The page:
So we’ve finally crossed the halfway mark of the season and after much turmoil the Calgary Flames’ penalty kill appears to be trending back from the dead. Despite their early season success there were underlying signs that the whole thing was destined for an implosion (which happened, as predicted).
Let’s establish a few basics while keeping in mind that PK% is a blended metric accounting for any PK at any strength (3v5, 4v5, etc.):
- Through the first half of the season they sat at a miserable 25th place at 78.8% efficiency.
- Since then they’ve moved up to 18th with a 79.9% success rate, which on the surface is a small step in the right direction.
With those basics established we need to keep in mind that the confluence of factors that led to the rise, demise, and sudden rebirth are all linked. The problem is that current public analysis still has a number of unanswered questions. Like the previous work I’ve done we’ll try to shed a little more light on 4v5 play and hopefully get closer to those answers, though the research doesn’t ever end.
Neutral zone forecheck formations
Let’s do a quick refresher for any newcomers or anyone who is a little rusty on the different types of forechecking options I’ll be examining here.
The Flames’ de-facto forecheck is a Passive 1-3 formation (tracked instances: 195 times). There’s a lot of tangible rationale behind this choice, primarily with player positioning in most cases to help mitigate power play breakouts.
The F1 has a similar role to the wedge +1 in the defensive zone in that they can apply pressure when they’re confident they can force a play, a turnover, or the puck carrier to regroup. F1 will retreat looking to close a gap, attempting to funnel the puck carrier to one side of the ice. F2, along with D1 and D2, need to be cognizant of players getting behind them for stretch plays that can then quickly become on the rush chances.
Everyone at the blue line needs to be confident in attempting to suppress the entry or be prepared for a dump-in. You can see video of it in action (and working) here.
Following behind the passive 1-3 the Flames used the Retreating Box forecheck formation (tracked instances: 119 times). It’s really just as it sounds: a literal retreating box that is atypically down the middle of the ice.
F1 can force the opposition’s breakout (if the option permits) and skates backwards up the ice. F2 follows in unison on the opposite of the ice while D1 and D2 can tighten up the middle portion of ice. Once the puck carrier crosses the blue line, the forwards can force the carrier to his backhand. In many cases for the Flames, I’ve observed players trying to break in up the middle which can be suppressed as well.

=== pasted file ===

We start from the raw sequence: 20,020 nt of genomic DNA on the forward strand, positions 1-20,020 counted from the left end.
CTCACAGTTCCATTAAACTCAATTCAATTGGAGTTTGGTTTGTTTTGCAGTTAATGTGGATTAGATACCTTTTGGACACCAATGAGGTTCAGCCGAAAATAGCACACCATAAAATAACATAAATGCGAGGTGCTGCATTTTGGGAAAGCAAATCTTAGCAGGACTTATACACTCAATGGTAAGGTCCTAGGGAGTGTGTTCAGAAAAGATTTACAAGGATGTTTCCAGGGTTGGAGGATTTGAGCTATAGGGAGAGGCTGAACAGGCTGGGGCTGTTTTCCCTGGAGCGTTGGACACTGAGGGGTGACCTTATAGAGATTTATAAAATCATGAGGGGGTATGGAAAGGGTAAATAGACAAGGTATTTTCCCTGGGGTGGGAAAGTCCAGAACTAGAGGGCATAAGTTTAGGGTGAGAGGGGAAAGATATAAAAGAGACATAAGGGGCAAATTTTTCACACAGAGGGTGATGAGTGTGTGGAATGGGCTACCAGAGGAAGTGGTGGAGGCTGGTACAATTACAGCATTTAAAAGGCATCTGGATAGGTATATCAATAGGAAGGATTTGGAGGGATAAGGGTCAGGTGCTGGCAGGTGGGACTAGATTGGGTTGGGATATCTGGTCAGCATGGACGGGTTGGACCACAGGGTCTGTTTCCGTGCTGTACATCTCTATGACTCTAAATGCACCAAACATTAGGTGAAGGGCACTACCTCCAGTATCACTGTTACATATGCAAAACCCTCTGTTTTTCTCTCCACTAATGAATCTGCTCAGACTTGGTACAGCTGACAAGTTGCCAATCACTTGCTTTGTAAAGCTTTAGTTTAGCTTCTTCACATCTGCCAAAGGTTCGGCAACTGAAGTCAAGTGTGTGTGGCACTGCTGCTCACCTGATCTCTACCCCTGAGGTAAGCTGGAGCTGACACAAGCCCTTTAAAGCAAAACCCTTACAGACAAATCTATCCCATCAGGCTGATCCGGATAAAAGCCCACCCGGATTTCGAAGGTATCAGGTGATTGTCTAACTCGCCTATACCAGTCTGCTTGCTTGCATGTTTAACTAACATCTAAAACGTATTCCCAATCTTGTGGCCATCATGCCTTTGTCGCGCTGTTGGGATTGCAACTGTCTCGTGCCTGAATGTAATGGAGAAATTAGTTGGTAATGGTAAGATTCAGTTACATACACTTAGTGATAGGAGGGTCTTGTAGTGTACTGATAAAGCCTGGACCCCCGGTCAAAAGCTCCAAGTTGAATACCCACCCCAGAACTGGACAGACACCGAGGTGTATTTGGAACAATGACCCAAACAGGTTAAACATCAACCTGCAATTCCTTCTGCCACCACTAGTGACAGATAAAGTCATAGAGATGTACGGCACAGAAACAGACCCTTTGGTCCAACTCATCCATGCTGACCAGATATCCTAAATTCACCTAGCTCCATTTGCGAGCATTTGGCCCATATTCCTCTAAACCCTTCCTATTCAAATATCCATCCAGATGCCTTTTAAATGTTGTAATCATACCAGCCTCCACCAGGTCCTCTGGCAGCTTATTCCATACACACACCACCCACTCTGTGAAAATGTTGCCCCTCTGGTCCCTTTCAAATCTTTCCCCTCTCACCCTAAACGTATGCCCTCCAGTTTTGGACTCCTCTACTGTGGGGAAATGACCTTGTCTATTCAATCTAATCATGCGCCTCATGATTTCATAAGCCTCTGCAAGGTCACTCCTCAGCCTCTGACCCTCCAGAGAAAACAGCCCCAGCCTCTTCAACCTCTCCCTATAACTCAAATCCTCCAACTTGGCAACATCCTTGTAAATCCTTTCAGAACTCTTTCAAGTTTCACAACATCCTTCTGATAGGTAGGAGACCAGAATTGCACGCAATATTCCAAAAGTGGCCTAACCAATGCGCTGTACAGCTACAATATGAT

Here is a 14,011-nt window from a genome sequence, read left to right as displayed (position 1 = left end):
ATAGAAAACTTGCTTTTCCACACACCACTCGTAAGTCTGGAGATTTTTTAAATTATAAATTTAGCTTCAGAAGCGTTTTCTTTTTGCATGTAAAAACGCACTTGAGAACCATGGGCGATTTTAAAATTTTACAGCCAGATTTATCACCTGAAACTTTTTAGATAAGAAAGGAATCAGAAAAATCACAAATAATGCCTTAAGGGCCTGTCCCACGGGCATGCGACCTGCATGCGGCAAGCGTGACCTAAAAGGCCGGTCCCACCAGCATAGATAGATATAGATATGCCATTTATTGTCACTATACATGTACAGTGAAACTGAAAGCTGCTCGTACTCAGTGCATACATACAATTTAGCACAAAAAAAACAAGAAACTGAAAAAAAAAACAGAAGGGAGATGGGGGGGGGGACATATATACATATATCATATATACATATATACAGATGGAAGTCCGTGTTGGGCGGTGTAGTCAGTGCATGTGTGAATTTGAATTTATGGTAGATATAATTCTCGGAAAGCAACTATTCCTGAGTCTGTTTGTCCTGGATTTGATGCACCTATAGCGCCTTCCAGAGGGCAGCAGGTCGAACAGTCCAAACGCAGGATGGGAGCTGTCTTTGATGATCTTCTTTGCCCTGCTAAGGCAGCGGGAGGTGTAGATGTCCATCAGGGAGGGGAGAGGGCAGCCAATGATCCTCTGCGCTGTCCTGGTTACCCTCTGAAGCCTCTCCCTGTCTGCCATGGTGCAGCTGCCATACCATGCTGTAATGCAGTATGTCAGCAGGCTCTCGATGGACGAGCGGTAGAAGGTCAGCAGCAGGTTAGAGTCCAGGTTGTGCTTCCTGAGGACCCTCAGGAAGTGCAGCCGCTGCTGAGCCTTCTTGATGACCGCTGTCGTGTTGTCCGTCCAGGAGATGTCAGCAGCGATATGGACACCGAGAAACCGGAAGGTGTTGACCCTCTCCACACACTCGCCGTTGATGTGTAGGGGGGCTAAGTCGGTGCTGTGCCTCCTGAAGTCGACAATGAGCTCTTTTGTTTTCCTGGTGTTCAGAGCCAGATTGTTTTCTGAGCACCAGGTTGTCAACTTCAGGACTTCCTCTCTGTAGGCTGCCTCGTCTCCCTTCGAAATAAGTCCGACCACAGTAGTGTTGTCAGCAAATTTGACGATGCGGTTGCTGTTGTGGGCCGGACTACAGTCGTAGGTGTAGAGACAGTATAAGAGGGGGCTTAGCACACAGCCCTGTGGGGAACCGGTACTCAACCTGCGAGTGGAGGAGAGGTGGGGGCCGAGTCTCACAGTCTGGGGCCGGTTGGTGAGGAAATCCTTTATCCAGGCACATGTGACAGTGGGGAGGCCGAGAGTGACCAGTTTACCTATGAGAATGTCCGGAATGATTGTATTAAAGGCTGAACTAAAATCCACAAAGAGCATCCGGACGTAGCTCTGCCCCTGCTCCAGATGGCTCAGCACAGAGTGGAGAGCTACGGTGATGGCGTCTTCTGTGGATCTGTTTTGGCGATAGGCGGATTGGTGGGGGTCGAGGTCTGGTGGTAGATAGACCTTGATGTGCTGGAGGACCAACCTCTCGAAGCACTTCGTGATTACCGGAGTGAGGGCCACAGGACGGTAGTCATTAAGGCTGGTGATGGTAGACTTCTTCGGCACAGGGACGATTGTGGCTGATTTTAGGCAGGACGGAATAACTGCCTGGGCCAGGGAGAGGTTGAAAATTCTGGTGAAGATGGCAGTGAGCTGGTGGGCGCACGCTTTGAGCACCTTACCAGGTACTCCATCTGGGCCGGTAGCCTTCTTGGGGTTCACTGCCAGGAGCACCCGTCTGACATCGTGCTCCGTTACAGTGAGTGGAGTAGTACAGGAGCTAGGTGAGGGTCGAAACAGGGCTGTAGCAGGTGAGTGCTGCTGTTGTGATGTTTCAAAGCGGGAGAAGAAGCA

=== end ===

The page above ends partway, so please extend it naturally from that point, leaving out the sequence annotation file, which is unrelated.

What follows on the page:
Two examples of it working successfully (and one of it failing) can be found here.
Finally, we’ll touch on the third more common formation in use (we’ll touch on Tandem Pressure further down), which is the Same-Side Press (utilized a mere 19 times):
In this forecheck option, F1 and F2 are primarily using angles and indirect pressure to angle the puck carrier into the boards. The press part comes when F1 and F2 function in a pincer-attack to force the puck carrier to dump in the puck or a turnover. D1 and D2 can be flexibly used here, be it in the middle of the ice to cover for anything up the middle. D1 is ready for puck retrieval depending on a dump in or a timely turnover in their general proximity, and D2 is ready to challenge the far side if the flow of play moves that direction.
Charlie O’Connor, now of The Athletic Philadelphia, has a wonderfully detailed analysis of the Same-Side Press along with other formation materials here that I recommend reading.
So with recommended material to supplement this piece and some basics covered, let’s dive into the data side of things.
Formation usage and their impact
|Formation||Times Used||Breakup%||Carry-In%||Dump-In%||ZEFR Against%|
Note: My defined parameters for breakups right now are forced offsides, entries broken up, and turnovers created when a breakout/entry was attempted. In some later updates I’ll have this data broken down even further.
As you can see, the Flames stick to two formations 91.8% of the time, with some similarities, but a general overall message that things need to change here. Despite 4.77% difference in terms of breaking up entries, the overall carry-in percentage is the same.
The one other positive is the overall ZEFR% drops a bit with the Passive 1-3 utilized vs the Retreating Box option. ZEFR% accounts for on-the-rush chances created after entering the zone and/or setting up into power play formation and getting a shot attempt off.
On the lesser-used end of the spectrum everything is a wash due to the incredibly small sample size. The one positive you can get from them – if there truly is one – is that they have been effective in their extremely finite deployment. There is an extreme need to see the Flames’ PK elect for more direct pressure options like Tandem Pressure over a reliance on waiting for trigger points and then activating on them in the two most commonly used options.
Zone entries against: A crime against nature
Zone entry prevention has been the nagging problem all season for the Flames at 4v5, which reached its height around the 20 game mark. Over the last 21 games things have improved slightly, but remain a concern. Part of this comes with the indirect pressure approach to managing play as it comes through the neutral zone, the other part comes from not directly attacking the power play they’re up against.
With that said, when regarding the Flames’ raw counts of entries against, tracking gives us a richer perspective on how their PK is slowly coming back to life:
- 237 controlled entries against (136 of those were in the first 20 games, 101 in the last 21 – so it’s improving, slowly!)